s A Corner Of England In Tokyo, Unexpected from Tokyo, Japan owned by Colin Silvester #shedoftheyear
A Corner of England in Tokyo A Corner of England in Tokyo A Corner of England in Tokyo A Corner of England in Tokyo A Corner of England in Tokyo A Corner of England in Tokyo A Corner of England in Tokyo
All photos are copyright of the sheddie Colin Silvester
  • A Corner Of England In Tokyo
  • Colin Silvester
  • Tokyo, Japan

Category: | Unexpected

A Corner Of England In Tokyo

This shed has been designed to fit into the corner of a small garden of our town house in Tokyo. My goal was to make it as functional as possible, whilst ensuring it blended in with its surroundings and wasn't obtrusive to our very close neighbors. I designed the frame using Google SketchUp which, after a bit of familiarisation, was extremely useful. We are located close to a large river so to protect the shed from a high watertable, it is built upon 2 layers of bricks which are laid on a concrete base. Most importantly for Japan, it has various building constructs to protect it from the effects of earthquakes. It is insulated, has LED lighting and is connected to the internet so I can listen to Radio 4 whilst doing "odd jobs"! The work bench is a single 2 inch thick hardwood board and is designed to provide me with as much usable work surface as possible, whilst making room for tools, an odds and sods box and the lawnmower.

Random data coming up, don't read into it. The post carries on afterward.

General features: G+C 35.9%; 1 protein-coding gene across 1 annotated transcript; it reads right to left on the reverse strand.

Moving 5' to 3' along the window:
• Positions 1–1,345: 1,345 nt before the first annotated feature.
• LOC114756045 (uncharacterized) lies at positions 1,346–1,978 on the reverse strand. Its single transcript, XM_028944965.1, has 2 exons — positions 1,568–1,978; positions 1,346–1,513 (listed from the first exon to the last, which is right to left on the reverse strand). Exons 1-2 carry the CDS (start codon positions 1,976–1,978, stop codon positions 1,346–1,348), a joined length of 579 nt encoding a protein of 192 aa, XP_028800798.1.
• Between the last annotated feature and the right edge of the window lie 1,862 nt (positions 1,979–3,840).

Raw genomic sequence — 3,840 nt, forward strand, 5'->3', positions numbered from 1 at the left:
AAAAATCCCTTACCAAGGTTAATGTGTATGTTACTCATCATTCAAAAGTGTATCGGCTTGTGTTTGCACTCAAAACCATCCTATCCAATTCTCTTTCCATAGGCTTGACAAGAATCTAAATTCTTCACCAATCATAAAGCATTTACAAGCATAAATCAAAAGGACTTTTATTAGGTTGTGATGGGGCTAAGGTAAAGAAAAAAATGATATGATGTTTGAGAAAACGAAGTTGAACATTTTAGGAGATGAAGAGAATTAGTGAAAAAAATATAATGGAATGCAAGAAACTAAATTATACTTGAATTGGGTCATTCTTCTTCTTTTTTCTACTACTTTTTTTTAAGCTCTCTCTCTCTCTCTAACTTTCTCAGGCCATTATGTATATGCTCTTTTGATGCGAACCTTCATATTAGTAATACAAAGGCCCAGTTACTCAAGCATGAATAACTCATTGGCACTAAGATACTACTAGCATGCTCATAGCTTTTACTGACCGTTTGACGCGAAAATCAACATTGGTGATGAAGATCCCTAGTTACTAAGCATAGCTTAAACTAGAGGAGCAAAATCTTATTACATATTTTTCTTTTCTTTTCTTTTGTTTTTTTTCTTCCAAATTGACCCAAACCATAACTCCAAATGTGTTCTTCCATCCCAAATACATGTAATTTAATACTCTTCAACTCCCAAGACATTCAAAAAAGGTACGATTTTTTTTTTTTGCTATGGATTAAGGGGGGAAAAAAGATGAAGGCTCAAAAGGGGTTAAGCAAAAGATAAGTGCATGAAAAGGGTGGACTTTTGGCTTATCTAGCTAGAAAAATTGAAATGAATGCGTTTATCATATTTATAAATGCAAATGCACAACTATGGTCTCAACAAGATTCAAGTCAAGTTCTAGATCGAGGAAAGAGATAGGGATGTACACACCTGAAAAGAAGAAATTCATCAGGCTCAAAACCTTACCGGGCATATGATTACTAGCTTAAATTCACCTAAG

Some interesting building features include: a 5mm rubber layer between the anchored wooden frame and the brick course which provides both protection against water and also allows the frame to slide during an earthquake; all joints in the frame utilize metal brackets which are strong but also flexible, also allowing the frame some flexibility during an earthquake; the interior side boarding has a clear varnish seal, with glass wool for insulation which is sandwiched inside a plywood skin; the flooring is raised above the height of the bricks and is completely detached from the main shed frame  again to provide flexibility during an earthquake. The hardest part of the build process was attaching the wood paneling to the rear and right side of the shed, since there is only about a 15 cm gap between the frame and a surrounding fence. With so little space, it was necessary to move the entire frame of the shed off its anchor bolts and slide it away from the fence so that I had room to attach the side paneling. Then the shed had to be slid back into position, over the rubber layer, directly over the pre- drilled bolt holes (for which I needed the assistance of my son and a car jack!).

Year first entered 2012

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